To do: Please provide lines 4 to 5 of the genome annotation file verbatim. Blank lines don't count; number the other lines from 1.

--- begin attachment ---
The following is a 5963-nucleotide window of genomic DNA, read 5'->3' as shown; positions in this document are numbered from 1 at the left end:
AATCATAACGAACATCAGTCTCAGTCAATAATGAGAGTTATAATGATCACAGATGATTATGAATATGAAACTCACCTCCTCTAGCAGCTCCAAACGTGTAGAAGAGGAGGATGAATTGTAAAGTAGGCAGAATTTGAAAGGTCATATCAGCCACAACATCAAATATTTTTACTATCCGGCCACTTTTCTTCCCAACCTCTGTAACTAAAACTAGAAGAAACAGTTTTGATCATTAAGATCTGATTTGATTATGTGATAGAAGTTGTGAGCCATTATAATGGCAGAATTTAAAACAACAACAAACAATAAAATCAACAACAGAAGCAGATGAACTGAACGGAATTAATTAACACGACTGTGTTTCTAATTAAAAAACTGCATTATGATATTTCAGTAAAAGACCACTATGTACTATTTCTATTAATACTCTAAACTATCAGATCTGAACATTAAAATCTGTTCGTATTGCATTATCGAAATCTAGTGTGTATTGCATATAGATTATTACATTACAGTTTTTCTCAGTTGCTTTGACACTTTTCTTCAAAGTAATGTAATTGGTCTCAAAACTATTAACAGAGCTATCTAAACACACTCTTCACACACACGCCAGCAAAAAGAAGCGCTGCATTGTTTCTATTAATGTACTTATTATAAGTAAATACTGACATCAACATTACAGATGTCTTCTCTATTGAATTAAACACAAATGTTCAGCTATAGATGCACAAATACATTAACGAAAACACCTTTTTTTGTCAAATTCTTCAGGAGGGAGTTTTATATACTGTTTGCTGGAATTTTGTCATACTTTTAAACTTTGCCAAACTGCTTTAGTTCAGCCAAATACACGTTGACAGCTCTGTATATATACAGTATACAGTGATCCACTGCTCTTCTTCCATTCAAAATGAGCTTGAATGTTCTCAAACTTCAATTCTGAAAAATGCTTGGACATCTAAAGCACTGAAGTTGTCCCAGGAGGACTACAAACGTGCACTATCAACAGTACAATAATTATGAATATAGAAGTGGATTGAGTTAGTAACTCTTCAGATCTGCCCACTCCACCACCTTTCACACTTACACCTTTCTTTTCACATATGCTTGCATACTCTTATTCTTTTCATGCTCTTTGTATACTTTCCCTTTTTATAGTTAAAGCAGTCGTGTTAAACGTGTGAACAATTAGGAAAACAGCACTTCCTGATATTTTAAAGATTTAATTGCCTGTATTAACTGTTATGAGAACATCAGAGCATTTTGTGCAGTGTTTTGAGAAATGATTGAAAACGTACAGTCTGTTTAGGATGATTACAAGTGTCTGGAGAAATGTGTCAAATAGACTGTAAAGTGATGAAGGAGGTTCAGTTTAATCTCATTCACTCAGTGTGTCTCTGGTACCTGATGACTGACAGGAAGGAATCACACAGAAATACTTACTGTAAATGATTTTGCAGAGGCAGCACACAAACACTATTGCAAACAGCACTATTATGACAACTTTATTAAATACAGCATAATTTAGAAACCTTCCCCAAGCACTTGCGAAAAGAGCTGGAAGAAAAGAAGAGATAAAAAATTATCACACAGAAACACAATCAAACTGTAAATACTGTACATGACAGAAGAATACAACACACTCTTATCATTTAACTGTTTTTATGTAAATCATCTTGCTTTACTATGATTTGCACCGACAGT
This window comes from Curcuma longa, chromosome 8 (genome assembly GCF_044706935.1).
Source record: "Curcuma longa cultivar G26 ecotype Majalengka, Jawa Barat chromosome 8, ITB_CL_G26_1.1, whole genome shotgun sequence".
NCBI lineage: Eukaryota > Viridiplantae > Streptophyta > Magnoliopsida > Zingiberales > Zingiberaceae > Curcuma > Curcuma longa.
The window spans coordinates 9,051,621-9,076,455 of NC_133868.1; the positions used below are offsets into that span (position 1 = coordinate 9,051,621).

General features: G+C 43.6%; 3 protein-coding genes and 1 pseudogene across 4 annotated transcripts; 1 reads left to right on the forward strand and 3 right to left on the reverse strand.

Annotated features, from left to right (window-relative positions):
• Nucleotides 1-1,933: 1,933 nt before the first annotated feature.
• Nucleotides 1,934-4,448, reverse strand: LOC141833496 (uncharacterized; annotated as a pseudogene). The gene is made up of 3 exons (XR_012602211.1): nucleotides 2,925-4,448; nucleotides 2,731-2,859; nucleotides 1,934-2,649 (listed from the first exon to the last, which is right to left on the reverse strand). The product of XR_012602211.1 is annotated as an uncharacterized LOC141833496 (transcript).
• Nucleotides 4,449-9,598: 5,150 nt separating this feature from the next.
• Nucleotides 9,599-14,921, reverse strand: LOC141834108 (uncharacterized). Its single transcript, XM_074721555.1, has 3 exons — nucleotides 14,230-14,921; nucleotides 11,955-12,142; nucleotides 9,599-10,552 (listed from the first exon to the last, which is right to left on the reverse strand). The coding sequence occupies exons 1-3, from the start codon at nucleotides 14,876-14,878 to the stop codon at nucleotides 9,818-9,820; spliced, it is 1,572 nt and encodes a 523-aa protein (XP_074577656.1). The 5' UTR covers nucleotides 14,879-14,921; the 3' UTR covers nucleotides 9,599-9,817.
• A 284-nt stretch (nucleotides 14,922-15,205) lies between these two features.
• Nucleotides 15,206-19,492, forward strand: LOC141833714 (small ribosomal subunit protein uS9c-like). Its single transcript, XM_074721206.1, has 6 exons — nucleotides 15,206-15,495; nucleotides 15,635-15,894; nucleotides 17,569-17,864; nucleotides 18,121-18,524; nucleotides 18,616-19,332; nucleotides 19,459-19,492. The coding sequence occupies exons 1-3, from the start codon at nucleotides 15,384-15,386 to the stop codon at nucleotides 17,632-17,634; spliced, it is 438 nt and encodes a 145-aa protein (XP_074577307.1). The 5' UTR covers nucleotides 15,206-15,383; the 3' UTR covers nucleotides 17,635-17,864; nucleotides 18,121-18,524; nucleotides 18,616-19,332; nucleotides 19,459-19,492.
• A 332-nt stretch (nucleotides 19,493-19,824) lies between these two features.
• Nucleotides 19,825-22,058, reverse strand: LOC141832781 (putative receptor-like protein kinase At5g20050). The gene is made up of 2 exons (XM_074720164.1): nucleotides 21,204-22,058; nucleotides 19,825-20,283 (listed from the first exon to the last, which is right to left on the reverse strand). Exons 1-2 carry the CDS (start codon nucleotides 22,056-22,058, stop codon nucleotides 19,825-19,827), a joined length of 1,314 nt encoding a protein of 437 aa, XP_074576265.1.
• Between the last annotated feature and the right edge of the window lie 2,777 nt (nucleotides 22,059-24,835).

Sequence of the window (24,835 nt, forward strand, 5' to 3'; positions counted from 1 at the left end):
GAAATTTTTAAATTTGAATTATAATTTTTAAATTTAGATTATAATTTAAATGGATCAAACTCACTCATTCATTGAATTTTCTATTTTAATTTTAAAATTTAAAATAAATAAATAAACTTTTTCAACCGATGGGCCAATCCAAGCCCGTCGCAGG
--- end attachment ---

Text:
Source record: "Curcuma longa cultivar G26 ecotype Majalengka, Jawa Barat chromosome 8, ITB_CL_G26_1.1, whole genome shotgun sequence".
NCBI lineage: Eukaryota > Viridiplantae > Streptophyta > Magnoliopsida > Zingiberales > Zingiberaceae > Curcuma > Curcuma longa.